My friend Rachel and I had been talking about going to Shojo–a hot spot in the Chinatown neighborhood of Boston–for months. So when we finally got down to visiting the restaurant, we had already set this place up pretty high on the pedestal after hearing so many others rave about this place.
Since we’re both so good with directions (or not even close), it’s no surprise we wandered around the streets of Chinatown for quite a bit of time before we finally found Shojo. The place was surprisingly empty when we got there. We were seated at a hightop table near the front of the restaurant looking out onto the street. The space was really fun: It had a dark, lofty feel with a no-frills vibe. The small wooden bar ran across one side of the space with exposed brick walls. The back (or front, depending on how you’re facing) wall featured a large mural with a small window opening looking into the kitchen. Single lightbulbs inside of industrial coverings hung from the ceiling. It was definitely a fun space.
The cocktail list was super creative. I decided to go with the Reiko Greene, which was made with gin, green chartreuse, lime, and cucumber ice. It was light and refreshing.
Then it was on to the main event: the food. The menu features a diverse list of shareable Asian plates. Rachel and I ordered the Burmese avocado salad with cucumber, peanuts, and Thai basil; drunk-ass shrimp noodles with Asahi poached shrimp, ramen, and persimmon; Wu Tang tiger style ribs with Thai basil, shallots, and peanuts; the evening’s special, which was a breakfast-style Asian chimichanga made with eggs and Asian sausage wrapped in a fried scallion pancake; and the “shadowless” duck fat hand-cut fries with sriracha aioli.
The avocado salad came out first. It was a nice light start to the meal, but after devouring all of the other rich dishes, it was definitely the low-light of the meal. Then it was on to the night’s special–the chimichanga, which came with a cilantro pesto sauce and mustard sauce. It was crispy on the outside, creamy from the eggs and salty from the sausage on the inside, and the sauces were so good that I asked the waiter to keep our extra on the table so I could find more things to dip them in. The duck fat fries were next on the table. The menu listed a “shadowless” option, and after asking our waiter what that meant, we found out they take their regular fries, smother it in their Bolognese sauce, and drizzle the sriracha aioli on top. Words cannot describe the amazingness of these fries. Were they over-the-top? Yes. Would I get them again in a heartbeat? Absolutely.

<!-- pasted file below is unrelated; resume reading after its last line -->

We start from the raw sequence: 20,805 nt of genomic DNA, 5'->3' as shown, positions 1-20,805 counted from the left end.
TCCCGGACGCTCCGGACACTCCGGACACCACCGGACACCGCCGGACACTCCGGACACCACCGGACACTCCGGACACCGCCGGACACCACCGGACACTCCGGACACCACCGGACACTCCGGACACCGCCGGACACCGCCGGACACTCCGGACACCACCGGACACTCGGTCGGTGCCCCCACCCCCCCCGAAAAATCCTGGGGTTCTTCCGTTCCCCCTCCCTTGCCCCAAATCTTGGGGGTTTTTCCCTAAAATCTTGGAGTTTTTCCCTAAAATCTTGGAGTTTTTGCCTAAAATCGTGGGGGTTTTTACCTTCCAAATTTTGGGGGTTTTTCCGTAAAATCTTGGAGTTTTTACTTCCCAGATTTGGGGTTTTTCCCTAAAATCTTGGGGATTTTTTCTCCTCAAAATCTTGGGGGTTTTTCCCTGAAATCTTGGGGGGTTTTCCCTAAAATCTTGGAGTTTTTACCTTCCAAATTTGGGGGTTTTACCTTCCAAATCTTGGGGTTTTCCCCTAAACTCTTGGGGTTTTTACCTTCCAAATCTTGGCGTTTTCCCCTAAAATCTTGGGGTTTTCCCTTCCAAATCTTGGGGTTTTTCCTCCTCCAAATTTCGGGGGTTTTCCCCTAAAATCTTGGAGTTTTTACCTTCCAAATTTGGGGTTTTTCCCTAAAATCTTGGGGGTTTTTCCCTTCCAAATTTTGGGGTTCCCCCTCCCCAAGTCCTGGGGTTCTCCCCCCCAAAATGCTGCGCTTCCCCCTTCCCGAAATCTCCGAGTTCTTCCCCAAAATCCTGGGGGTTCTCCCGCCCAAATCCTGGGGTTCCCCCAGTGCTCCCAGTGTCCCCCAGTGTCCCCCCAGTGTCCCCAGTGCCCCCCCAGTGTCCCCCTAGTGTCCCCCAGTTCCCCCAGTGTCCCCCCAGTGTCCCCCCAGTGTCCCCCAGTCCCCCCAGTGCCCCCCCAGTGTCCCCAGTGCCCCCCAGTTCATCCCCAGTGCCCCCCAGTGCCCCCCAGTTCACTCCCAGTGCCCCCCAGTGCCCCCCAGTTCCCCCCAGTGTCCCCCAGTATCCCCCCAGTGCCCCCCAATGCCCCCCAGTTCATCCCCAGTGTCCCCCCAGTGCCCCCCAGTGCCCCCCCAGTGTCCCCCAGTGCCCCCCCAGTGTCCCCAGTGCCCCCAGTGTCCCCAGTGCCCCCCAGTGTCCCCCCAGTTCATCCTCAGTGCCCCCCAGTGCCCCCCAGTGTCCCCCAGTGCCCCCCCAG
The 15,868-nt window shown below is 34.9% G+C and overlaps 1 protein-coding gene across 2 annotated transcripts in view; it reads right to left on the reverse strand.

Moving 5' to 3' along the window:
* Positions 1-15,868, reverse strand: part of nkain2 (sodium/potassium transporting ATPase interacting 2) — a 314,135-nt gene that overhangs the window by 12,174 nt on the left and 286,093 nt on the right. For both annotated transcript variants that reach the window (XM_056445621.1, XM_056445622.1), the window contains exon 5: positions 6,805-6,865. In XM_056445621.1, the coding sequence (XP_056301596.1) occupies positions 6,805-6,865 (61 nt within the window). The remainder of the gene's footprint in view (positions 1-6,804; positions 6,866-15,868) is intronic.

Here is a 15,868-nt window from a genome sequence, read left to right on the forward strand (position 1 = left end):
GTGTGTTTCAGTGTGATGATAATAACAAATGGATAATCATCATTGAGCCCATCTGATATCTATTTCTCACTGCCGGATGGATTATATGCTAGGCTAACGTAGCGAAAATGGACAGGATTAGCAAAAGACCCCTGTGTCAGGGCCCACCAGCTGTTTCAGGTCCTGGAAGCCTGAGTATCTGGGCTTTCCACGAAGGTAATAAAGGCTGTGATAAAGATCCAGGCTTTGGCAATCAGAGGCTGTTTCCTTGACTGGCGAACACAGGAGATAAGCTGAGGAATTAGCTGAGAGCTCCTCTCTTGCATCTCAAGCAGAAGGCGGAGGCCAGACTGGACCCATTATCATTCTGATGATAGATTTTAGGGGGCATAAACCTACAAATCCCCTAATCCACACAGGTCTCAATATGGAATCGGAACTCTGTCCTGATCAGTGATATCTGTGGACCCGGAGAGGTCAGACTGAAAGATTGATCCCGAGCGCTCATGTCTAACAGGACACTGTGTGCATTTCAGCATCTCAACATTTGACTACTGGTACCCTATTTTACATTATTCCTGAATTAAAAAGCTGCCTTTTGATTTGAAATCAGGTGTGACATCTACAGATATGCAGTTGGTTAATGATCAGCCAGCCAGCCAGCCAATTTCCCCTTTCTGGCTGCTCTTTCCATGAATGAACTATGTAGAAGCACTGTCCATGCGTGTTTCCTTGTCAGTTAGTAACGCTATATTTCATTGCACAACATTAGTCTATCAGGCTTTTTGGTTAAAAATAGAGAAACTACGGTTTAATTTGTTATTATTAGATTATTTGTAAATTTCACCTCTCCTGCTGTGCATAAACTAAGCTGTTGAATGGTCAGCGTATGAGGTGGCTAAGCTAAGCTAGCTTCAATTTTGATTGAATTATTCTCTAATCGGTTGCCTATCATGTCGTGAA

The ribs came next. The meat was super tender and the sauce was a tangy bit of deliciousness. There was quite a bit of cartilage attached to the meat, so I had to spend some time picking that out, but other than that, the ribs were a home run. Our final dish were the shrimp noodles, which were actually a last-minute decision for Rachel and I. Turns out, these noodles were the star of the meal. The mix of mini shrimp and ramen was unlike anything I’d ever had before. I was so stuffed at that point in the meal, but I couldn’t stop eating from the bowl.
It may have taken Rachel and I forever to finally get to Shojo, but the wait was definitely worth it. The place was fun, unpretentious, and every dish was incredibly delicious. If you’re looking for a spot to go in Chinatown, do not walk–run–to Shojo. And if you can only order one thing, get those shadowless fries. They may look daunting, but they might just be the best thing you will ever eat.